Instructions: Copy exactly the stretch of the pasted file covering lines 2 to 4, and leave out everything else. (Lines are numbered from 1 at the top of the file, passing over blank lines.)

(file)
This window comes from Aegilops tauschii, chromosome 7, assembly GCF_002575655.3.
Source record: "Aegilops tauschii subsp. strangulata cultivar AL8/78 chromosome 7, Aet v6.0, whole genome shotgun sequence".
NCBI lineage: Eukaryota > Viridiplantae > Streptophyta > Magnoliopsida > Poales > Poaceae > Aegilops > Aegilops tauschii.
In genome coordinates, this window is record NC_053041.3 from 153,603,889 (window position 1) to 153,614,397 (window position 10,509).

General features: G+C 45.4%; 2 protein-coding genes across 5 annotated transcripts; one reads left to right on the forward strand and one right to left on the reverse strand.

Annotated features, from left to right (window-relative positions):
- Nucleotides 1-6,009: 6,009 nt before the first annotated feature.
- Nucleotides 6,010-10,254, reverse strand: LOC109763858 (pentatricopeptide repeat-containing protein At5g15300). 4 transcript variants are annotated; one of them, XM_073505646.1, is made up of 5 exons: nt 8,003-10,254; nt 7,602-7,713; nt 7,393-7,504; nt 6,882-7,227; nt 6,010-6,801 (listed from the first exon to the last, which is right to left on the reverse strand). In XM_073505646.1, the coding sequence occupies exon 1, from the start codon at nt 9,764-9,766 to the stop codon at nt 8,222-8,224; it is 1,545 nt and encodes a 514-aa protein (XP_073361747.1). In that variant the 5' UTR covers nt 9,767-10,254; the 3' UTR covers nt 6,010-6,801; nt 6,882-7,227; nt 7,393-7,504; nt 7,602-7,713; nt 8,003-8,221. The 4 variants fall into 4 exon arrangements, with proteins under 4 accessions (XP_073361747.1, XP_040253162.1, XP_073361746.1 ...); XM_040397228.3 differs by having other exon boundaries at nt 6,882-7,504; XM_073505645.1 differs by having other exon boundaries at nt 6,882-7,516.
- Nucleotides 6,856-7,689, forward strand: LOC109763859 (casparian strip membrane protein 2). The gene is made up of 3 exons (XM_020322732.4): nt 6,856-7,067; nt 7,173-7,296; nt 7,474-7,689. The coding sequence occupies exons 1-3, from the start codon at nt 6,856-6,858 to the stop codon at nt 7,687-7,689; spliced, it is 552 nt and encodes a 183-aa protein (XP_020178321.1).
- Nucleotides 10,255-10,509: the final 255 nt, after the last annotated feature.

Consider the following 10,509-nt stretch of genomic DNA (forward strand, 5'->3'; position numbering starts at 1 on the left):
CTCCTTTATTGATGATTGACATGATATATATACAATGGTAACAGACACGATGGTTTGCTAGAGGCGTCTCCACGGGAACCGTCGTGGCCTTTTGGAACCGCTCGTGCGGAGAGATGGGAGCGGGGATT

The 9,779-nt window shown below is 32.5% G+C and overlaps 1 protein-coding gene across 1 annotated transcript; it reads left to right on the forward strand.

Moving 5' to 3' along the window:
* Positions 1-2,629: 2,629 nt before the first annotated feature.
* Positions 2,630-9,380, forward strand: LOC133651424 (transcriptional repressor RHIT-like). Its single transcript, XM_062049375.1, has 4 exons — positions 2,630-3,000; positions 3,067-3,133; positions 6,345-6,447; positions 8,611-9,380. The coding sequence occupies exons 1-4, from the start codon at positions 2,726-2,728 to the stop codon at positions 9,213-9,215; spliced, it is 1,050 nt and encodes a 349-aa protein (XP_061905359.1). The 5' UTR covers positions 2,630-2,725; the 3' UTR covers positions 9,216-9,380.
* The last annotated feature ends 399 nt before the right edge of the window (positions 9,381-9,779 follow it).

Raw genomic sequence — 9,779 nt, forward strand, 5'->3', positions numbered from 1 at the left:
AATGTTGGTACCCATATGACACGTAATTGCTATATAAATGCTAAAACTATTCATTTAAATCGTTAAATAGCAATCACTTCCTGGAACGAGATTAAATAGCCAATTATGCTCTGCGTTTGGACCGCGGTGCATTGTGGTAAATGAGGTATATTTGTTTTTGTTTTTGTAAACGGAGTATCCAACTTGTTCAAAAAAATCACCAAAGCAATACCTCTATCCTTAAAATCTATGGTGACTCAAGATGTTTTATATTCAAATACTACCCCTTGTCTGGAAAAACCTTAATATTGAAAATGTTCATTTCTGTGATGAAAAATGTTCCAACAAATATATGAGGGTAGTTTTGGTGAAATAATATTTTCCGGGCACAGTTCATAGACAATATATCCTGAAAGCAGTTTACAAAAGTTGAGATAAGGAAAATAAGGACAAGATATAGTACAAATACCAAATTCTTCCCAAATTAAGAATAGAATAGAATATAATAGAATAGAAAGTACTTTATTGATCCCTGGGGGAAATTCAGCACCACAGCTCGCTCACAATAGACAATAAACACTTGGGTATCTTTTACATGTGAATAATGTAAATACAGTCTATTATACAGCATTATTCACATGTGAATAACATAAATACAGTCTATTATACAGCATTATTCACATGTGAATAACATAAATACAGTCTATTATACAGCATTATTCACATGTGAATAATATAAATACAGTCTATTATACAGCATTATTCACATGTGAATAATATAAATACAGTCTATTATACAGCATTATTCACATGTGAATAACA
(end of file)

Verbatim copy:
Source record: "Aegilops tauschii subsp. strangulata cultivar AL8/78 chromosome 7, Aet v6.0, whole genome shotgun sequence".
NCBI lineage: Eukaryota > Viridiplantae > Streptophyta > Magnoliopsida > Poales > Poaceae > Aegilops > Aegilops tauschii.
In genome coordinates, this window is record NC_053041.3 from 153,603,889 (window position 1) to 153,614,397 (window position 10,509).